World’s largest Wastewater Algae to Bio-crude Oil

World’s largest wastewater algae to bio-crude oil demonstration puts CO2 to good use.

This week will see the Minister of Energy Hon Gerry Brownlee open the largest wastewater algae to bio-crude oil demonstration project in the world.
The project combines NIWA’s scientific expertise on advanced wastewater treatment and algal production pond technology with Solray’s bio-crude oil conversion technology and is hosted by Christchurch City Council at the Christchurch Wastewater Treatment Plant.

“The reality is that no one in the world has done anything on this scale. Our trial aims to show that this complete process can be cost effective and efficient”, says pioneering NIWA Algal Pond Scientist, Dr Rupert Craggs. The process creates value at every step – it treats wastewater, recovers wastewater nutrients as fertiliser, removes carbon dioxide from flue gas, and creates biofuel.

The Christchurch wastewater treatment plant has 230 hectares of polishing ponds that are currently used to provide disinfection of the treated wastewater prior to discharge. It is in one of these ponds that five hectares have been cordoned off by NIWA and converted into a series of specially designed High Rate Algal Ponds with carbon dioxide (CO2) addition.

“Adding CO2 into the ponds enhances wastewater treatment and doubles algal production – biofuel production could be a great co-benefit for the community from its wastewater treatment” says Dr Craggs.

Another advantage of High Rate Algal Ponds is that the algae growing in these systems can be easily harvested by simple gravity settling – the harvested algal biomass can then be used as either a fertiliser or feed for livestock and aquaculture, or, as is this case with this demonstration, be converted to biofuel and the residue used as fertiliser.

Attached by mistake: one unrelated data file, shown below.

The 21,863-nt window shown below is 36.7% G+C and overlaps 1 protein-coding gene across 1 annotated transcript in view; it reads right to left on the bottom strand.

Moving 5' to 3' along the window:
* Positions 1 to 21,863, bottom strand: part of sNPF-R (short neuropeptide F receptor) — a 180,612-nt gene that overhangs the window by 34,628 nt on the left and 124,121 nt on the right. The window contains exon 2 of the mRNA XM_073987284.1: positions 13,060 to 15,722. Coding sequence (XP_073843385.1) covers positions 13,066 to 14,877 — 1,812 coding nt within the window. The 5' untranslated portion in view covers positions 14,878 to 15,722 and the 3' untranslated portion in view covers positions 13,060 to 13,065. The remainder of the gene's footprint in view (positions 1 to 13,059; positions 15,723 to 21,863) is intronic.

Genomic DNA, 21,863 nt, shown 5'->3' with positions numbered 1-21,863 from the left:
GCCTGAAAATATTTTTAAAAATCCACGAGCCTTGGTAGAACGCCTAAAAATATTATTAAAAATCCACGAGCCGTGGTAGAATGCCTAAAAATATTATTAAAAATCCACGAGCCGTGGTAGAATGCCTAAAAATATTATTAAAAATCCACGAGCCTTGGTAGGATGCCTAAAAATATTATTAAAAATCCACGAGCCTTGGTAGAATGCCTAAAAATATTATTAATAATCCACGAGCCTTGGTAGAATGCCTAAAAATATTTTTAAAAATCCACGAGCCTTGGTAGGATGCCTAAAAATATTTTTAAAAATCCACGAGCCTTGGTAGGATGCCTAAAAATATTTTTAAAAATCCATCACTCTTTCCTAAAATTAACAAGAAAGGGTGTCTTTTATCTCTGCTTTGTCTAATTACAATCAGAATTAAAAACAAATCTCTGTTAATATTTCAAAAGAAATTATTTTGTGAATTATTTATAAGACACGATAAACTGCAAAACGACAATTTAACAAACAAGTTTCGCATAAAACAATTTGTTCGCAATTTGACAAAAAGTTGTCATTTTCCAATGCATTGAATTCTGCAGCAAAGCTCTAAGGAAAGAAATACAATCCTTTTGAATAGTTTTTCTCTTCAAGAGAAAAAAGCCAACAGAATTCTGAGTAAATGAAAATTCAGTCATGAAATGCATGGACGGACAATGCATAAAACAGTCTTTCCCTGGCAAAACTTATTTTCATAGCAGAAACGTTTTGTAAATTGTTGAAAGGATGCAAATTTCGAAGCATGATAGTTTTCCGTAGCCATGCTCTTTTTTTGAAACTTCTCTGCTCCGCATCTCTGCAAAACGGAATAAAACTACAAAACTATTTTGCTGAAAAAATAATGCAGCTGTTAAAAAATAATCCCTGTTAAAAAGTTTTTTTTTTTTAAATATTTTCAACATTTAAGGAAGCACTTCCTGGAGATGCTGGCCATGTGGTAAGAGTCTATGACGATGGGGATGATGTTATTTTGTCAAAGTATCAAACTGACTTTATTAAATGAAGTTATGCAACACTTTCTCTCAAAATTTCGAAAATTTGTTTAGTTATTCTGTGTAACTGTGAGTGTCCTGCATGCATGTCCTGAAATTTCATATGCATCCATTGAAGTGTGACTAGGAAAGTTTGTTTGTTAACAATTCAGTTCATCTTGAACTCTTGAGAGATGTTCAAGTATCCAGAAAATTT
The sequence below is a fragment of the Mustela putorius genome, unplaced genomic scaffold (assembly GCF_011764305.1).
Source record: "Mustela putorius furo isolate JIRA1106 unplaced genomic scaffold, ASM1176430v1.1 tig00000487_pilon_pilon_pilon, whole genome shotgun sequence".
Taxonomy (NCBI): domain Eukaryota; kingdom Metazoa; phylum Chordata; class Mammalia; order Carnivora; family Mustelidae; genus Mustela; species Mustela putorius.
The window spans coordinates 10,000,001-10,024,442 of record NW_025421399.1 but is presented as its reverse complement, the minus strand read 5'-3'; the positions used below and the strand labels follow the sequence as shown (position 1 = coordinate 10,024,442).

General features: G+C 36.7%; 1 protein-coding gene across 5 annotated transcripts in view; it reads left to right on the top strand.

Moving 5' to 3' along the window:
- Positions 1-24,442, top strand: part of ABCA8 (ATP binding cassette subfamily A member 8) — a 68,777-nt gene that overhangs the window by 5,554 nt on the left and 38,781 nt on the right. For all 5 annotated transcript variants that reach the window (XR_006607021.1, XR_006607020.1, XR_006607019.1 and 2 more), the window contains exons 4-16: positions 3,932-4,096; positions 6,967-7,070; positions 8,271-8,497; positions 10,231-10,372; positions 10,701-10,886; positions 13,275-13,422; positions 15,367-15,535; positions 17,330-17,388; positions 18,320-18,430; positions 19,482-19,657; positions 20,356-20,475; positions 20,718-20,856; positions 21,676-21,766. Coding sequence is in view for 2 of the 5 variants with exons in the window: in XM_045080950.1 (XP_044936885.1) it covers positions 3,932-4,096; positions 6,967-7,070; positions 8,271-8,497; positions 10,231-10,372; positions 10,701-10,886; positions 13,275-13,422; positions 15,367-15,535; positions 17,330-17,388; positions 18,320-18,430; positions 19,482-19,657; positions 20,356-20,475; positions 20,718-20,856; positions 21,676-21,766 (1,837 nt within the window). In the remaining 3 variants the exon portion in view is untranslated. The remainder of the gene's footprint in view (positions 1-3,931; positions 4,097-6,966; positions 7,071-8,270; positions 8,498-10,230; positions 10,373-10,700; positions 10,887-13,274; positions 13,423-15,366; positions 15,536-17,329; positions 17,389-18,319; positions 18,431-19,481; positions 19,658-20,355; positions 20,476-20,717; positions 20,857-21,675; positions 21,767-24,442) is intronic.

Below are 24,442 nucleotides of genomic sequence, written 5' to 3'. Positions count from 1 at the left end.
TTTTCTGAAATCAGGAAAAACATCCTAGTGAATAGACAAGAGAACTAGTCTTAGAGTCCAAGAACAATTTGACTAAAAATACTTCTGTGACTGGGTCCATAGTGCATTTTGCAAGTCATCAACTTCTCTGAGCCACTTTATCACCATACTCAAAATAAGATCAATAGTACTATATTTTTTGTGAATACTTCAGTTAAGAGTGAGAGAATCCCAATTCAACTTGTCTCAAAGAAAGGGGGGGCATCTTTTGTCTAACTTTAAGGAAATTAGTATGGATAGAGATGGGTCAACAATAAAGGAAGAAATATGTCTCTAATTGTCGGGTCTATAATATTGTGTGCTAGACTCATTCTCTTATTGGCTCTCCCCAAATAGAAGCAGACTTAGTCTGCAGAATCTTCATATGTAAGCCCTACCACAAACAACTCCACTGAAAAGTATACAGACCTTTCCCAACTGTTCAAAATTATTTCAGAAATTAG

The algae is collected from the harvesters and pumped to Solray’s specially designed “Super Critical Water Reactor” where pressure and heat converts it to bio-crude oil. The bio-crude, like fossil crude oil, can then be refined into LPG, petrol, kerosene, diesel, bitumen, and other oil based products.
“This process is essentially the same as nature used many millions of years ago to create the oilfields of the world we are currently rapidly depleting” says Chris Bathurst, Solray Energy Ltd.

This trial is the culmination of over twelve years of research into High Rate Algal Pond wastewater treatment by NIWA and will demonstrate the commercial feasibility of algal biofuel production from these advanced wastewater treatment ponds which are a cost-effective way to upgrade the oxidation ponds currently used to treat the wastewater from many New Zealand communities.

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